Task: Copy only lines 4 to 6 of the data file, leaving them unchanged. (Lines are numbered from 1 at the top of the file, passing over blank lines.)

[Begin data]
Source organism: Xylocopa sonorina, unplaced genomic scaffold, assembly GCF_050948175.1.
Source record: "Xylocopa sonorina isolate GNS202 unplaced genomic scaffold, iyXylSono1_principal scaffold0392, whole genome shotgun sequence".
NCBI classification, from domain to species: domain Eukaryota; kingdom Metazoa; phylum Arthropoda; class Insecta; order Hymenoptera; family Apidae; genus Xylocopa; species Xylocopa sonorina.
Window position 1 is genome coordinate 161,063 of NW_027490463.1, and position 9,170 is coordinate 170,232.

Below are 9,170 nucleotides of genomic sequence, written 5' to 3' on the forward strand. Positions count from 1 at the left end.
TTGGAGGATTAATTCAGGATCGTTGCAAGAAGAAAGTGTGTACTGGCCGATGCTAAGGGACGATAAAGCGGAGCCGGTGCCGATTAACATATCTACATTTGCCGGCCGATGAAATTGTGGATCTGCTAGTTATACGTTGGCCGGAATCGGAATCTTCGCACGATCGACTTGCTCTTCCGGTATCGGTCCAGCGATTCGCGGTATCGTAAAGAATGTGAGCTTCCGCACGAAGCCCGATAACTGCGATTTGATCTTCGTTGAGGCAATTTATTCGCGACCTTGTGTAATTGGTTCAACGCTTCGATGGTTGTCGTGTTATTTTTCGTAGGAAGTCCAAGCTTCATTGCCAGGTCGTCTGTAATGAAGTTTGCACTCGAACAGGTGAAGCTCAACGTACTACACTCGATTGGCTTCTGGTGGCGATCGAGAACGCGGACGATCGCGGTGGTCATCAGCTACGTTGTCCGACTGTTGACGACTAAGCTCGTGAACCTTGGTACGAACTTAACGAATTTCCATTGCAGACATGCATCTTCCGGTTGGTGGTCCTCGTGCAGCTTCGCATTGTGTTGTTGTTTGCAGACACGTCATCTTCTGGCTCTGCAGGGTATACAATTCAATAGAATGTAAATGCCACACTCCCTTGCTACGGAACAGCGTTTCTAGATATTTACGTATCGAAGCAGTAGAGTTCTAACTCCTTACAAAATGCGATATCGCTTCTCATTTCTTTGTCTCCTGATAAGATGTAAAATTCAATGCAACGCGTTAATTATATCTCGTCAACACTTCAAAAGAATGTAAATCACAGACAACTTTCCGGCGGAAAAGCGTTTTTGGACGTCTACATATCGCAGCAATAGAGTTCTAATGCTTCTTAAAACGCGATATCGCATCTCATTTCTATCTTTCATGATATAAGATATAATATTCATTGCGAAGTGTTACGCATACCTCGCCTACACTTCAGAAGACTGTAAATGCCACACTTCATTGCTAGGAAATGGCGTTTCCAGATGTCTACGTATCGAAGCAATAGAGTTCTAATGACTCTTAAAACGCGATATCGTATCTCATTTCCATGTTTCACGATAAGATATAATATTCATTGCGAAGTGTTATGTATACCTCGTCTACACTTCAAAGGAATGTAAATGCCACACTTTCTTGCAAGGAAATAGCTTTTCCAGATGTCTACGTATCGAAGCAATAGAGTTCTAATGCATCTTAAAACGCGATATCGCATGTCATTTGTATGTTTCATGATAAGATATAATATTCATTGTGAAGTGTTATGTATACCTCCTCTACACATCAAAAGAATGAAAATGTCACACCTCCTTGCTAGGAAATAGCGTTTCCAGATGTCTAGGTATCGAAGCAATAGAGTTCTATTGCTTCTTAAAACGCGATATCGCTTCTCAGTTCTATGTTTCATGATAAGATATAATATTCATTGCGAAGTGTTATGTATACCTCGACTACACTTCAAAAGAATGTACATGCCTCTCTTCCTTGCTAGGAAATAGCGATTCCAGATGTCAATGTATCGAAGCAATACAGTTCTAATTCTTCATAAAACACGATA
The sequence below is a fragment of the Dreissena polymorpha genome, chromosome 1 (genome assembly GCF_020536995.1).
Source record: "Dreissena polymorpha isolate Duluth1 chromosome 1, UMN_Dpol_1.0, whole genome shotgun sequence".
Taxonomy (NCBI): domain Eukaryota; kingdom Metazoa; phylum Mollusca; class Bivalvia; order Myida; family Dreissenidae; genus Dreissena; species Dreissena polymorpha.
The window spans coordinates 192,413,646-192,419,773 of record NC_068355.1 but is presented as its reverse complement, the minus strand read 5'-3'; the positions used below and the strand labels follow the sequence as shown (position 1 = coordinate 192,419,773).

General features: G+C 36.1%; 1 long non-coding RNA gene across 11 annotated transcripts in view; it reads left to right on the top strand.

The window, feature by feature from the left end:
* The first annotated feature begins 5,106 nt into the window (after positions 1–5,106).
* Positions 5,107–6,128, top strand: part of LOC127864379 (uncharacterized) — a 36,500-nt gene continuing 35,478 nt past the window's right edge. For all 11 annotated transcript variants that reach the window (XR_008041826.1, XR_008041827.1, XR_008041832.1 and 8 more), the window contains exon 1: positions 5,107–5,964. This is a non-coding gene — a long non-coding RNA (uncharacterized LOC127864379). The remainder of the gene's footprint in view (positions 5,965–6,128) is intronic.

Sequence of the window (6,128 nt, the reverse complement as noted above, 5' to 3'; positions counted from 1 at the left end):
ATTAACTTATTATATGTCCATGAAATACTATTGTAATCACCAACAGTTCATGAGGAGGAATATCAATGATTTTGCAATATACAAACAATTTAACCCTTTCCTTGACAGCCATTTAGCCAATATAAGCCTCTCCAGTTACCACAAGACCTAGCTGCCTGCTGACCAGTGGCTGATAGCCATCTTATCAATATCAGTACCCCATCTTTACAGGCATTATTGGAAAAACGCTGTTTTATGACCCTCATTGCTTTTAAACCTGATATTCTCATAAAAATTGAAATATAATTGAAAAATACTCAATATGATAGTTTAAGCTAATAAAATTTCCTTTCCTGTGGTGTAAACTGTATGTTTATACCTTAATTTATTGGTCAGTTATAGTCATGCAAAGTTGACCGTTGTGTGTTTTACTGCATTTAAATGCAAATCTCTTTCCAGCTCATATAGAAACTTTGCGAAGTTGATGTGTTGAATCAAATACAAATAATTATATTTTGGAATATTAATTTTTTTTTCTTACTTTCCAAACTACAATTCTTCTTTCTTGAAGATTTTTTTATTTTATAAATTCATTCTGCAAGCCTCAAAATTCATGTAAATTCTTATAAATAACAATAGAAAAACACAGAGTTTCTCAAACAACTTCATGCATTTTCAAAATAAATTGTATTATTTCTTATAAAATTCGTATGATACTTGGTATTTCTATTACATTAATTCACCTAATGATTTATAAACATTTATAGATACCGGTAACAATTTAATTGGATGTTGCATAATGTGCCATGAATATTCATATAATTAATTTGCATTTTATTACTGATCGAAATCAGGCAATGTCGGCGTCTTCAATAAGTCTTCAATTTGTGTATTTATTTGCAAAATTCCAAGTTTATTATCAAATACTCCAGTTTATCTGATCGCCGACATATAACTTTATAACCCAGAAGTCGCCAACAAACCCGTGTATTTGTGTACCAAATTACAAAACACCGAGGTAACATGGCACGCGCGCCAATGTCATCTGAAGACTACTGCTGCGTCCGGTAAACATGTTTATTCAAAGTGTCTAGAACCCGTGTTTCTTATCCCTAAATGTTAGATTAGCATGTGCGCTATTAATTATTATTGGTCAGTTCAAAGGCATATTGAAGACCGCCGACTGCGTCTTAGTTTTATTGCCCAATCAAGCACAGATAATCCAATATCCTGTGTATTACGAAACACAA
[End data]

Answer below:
Window position 1 is genome coordinate 161,063 of NW_027490463.1, and position 9,170 is coordinate 170,232.

Below are 9,170 nucleotides of genomic sequence, written 5' to 3' on the forward strand. Positions count from 1 at the left end.
TTGGAGGATTAATTCAGGATCGTTGCAAGAAGAAAGTGTGTACTGGCCGATGCTAAGGGACGATAAAGCGGAGCCGGTGCCGATTAACATATCTACATTTGCCGGCCGATGAAATTGTGGATCTGCTAGTTATACGTTGGCCGGAATCGGAATCTTCGCACGATCGACTTGCTCTTCCGGTATCGGTCCAGCGATTCGCGGTATCGTAAAGAATGTGAGCTTCCGCACGAAGCCCGATAACTGCGATTTGATCTTCGTTGAGGCAATTTATTCGCGACCTTGTGTAATTGGTTCAACGCTTCGATGGTTGTCGTGTTATTTTTCGTAGGAAGTCCAAGCTTCATTGCCAGGTCGTCTGTAATGAAGTTTGCACTCGAACAGGTGAAGCTCAACGTACTACACTCGATTGGCTTCTGGTGGCGATCGAGAACGCGGACGATCGCGGTGGTCATCAGCTACGTTGTCCGACTGTTGACGACTAAGCTCGTGAACCTTGGTACGAACTTAACGAATTTCCATTGCAGACATGCATCTTCCGGTTGGTGGTCCTCGTGCAGCTTCGCATTGTGTTGTTGTTTGCAGACACGTCATCTTCTGGCTCTGCAGGGTATACAATTCAATAGAATGTAAATGCCACACTCCCTTGCTACGGAACAGCGTTTCTAGATATTTACGTATCGAAGCAGTAGAGTTCTAACTCCTTACAAAATGCGATATCGCTTCTCATTTCTTTGTCTCCTGATAAGATGTAAAATTCAATGCAACGCGTTAATTATATCTCGTCAACACTTCAAAAGAATGTAAATCACAGACAACTTTCCGGCGGAAAAGCGTTTTTGGACGTCTACATATCGCAGCAATAGAGTTCTAATGCTTCTTAAAACGCGATATCGCATCTCATTTCTATCTTTCATGATATAAGATATAATATTCATTGCGAAGTGTTACGCATACCTCGCCTACACTTCAGAAGACTGTAAATGCCACACTTCATTGCTAGGAAATGGCGTTTCCAGATGTCTACGTATCGAAGCAATAGAGTTCTAATGACTCTTAAAACGCGATATCGTATCTCATTTCCATGTTTCACGATAAGATATAATATTCATTGCGAAGTGTTATGTATACCTCGTCTACACTTCAAAGGAATGTAAATGCCACACTTTCTTGCAAGGAAATAGCTTTTCCAGATGTCTACGTATCGAAGCAATAGAGTTCTAATGCATCTTAAAACGCGATATCGCATGTCATTTGTATGTTTCATGATAAGATATAATATTCATTGTGAAGTGTTATGTATACCTCCTCTACACATCAAAAGAATGAAAATGTCACACCTCCTTGCTAGGAAATAGCGTTTCCAGATGTCTAGGTATCGAAGCAATAGAGTTCTATTGCTTCTTAAAACGCGATATCGCTTCTCAGTTCTATGTTTCATGATAAGATATAATATTCATTGCGAAGTGTTATGTATACCTCGACTACACTTCAAAAGAATGTACATGCCTCTCTTCCTTGCTAGGAAATAGCGATTCCAGATGTCAATGTATCGAAGCAATACAGTTCTAATTCTTCATAAAACACGATA